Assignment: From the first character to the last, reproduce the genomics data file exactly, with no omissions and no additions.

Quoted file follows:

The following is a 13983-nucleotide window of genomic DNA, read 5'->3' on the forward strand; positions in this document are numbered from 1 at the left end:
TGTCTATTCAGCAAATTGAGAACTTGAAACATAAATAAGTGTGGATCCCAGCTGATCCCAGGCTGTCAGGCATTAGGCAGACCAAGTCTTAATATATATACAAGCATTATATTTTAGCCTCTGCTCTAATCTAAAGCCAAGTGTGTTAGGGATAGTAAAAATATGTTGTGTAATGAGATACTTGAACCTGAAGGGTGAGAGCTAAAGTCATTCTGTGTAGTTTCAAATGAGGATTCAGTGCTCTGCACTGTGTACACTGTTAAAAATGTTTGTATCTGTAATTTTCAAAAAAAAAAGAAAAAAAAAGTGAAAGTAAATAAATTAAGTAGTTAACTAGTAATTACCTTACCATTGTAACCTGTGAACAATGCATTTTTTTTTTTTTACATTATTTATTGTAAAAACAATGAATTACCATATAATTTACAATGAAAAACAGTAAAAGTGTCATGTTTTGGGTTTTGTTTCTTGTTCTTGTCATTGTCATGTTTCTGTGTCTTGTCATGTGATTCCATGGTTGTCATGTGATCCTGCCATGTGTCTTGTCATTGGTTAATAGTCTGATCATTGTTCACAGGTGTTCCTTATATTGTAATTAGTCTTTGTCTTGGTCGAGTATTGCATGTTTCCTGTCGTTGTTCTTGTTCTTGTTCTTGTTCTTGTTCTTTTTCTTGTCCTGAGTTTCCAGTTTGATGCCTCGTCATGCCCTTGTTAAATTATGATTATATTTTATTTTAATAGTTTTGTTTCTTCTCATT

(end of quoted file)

The following is a 13983-nucleotide window of genomic DNA, read 5'->3' on the forward strand; positions in this document are numbered from 1 at the left end:
TGTCTATTCAGCAAATTGAGAACTTGAAACATAAATAAGTGTGGATCCCAGCTGATCCCAGGCTGTCAGGCATTAGGCAGACCAAGTCTTAATATATATACAAGCATTATATTTTAGCCTCTGCTCTAATCTAAAGCCAAGTGTGTTAGGGATAGTAAAAATATGTTGTGTAATGAGATACTTGAACCTGAAGGGTGAGAGCTAAAGTCATTCTGTGTAGTTTCAAATGAGGATTCAGTGCTCTGCACTGTGTACACTGTTAAAAATGTTTGTATCTGTAATTTTCAAAAAAAAAAGAAAAAAAAAGTGAAAGTAAATAAATTAAGTAGTTAACTAGTAATTACCTTACCATTGTAACCTGTGAACAATGCATTTTTTTTTTTTTACATTATTTATTGTAAAAACAATGAATTACCATATAATTTACAATGAAAAACAGTAAAAGTGTCATGTTTTGGGTTTTGTTTCTTGTTCTTGTCATTGTCATGTTTCTGTGTCTTGTCATGTGATTCCATGGTTGTCATGTGATCCTGCCATGTGTCTTGTCATTGGTTAATAGTCTGATCATTGTTCACAGGTGTTCCTTATATTGTAATTAGTCTTTGTCTTGGTCGAGTATTGCATGTTTCCTGTCGTTGTTCTTGTTCTTGTTCTTGTTCTTGTTCTTTTTCTTGTCCTGAGTTTCCAGTTTGATGCCTCGTCATGCCCTTGTTAAATTATGATTATATTTTATTTTAATAGTTTTGTTTCTTCTCATT